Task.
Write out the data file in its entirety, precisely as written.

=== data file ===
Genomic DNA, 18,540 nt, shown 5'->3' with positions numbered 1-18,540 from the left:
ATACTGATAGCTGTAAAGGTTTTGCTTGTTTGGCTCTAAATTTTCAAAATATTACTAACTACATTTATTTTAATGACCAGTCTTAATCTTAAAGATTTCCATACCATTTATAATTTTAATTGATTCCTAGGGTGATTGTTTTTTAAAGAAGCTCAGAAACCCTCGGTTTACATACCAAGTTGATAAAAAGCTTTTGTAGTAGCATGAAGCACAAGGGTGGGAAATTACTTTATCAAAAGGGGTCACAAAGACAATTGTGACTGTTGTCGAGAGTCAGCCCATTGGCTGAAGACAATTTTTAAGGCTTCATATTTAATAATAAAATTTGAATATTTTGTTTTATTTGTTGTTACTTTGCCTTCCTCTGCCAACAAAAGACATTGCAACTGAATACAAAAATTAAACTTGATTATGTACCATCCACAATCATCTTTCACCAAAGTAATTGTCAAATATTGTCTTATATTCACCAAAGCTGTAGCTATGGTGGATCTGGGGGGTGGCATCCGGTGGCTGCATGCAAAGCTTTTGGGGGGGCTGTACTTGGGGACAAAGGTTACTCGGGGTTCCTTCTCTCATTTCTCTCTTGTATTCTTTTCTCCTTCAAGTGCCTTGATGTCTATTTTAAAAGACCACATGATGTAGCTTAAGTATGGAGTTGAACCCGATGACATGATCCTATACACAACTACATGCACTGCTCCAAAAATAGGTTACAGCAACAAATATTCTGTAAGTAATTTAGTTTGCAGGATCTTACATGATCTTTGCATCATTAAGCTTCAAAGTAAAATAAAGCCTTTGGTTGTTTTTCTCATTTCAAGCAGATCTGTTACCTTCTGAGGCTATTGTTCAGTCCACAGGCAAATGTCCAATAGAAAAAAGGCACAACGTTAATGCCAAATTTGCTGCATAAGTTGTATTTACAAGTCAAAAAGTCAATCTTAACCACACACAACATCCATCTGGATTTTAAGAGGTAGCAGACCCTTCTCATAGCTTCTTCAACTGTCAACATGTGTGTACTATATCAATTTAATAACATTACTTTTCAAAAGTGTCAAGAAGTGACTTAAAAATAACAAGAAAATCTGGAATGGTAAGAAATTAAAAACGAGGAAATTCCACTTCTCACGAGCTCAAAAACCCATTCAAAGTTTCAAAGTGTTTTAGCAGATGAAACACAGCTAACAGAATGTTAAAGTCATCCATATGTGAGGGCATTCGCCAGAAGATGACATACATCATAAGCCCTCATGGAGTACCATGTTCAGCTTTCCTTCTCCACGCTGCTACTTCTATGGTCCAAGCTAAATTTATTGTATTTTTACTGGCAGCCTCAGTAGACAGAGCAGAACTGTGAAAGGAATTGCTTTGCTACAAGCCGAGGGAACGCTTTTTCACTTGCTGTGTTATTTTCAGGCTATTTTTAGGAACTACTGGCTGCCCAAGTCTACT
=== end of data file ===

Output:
Genomic DNA, 18,540 nt, shown 5'->3' with positions numbered 1-18,540 from the left:
ATACTGATAGCTGTAAAGGTTTTGCTTGTTTGGCTCTAAATTTTCAAAATATTACTAACTACATTTATTTTAATGACCAGTCTTAATCTTAAAGATTTCCATACCATTTATAATTTTAATTGATTCCTAGGGTGATTGTTTTTTAAAGAAGCTCAGAAACCCTCGGTTTACATACCAAGTTGATAAAAAGCTTTTGTAGTAGCATGAAGCACAAGGGTGGGAAATTACTTTATCAAAAGGGGTCACAAAGACAATTGTGACTGTTGTCGAGAGTCAGCCCATTGGCTGAAGACAATTTTTAAGGCTTCATATTTAATAATAAAATTTGAATATTTTGTTTTATTTGTTGTTACTTTGCCTTCCTCTGCCAACAAAAGACATTGCAACTGAATACAAAAATTAAACTTGATTATGTACCATCCACAATCATCTTTCACCAAAGTAATTGTCAAATATTGTCTTATATTCACCAAAGCTGTAGCTATGGTGGATCTGGGGGGTGGCATCCGGTGGCTGCATGCAAAGCTTTTGGGGGGGCTGTACTTGGGGACAAAGGTTACTCGGGGTTCCTTCTCTCATTTCTCTCTTGTATTCTTTTCTCCTTCAAGTGCCTTGATGTCTATTTTAAAAGACCACATGATGTAGCTTAAGTATGGAGTTGAACCCGATGACATGATCCTATACACAACTACATGCACTGCTCCAAAAATAGGTTACAGCAACAAATATTCTGTAAGTAATTTAGTTTGCAGGATCTTACATGATCTTTGCATCATTAAGCTTCAAAGTAAAATAAAGCCTTTGGTTGTTTTTCTCATTTCAAGCAGATCTGTTACCTTCTGAGGCTATTGTTCAGTCCACAGGCAAATGTCCAATAGAAAAAAGGCACAACGTTAATGCCAAATTTGCTGCATAAGTTGTATTTACAAGTCAAAAAGTCAATCTTAACCACACACAACATCCATCTGGATTTTAAGAGGTAGCAGACCCTTCTCATAGCTTCTTCAACTGTCAACATGTGTGTACTATATCAATTTAATAACATTACTTTTCAAAAGTGTCAAGAAGTGACTTAAAAATAACAAGAAAATCTGGAATGGTAAGAAATTAAAAACGAGGAAATTCCACTTCTCACGAGCTCAAAAACCCATTCAAAGTTTCAAAGTGTTTTAGCAGATGAAACACAGCTAACAGAATGTTAAAGTCATCCATATGTGAGGGCATTCGCCAGAAGATGACATACATCATAAGCCCTCATGGAGTACCATGTTCAGCTTTCCTTCTCCACGCTGCTACTTCTATGGTCCAAGCTAAATTTATTGTATTTTTACTGGCAGCCTCAGTAGACAGAGCAGAACTGTGAAAGGAATTGCTTTGCTACAAGCCGAGGGAACGCTTTTTCACTTGCTGTGTTATTTTCAGGCTATTTTTAGGAACTACTGGCTGCCCAAGTCTACT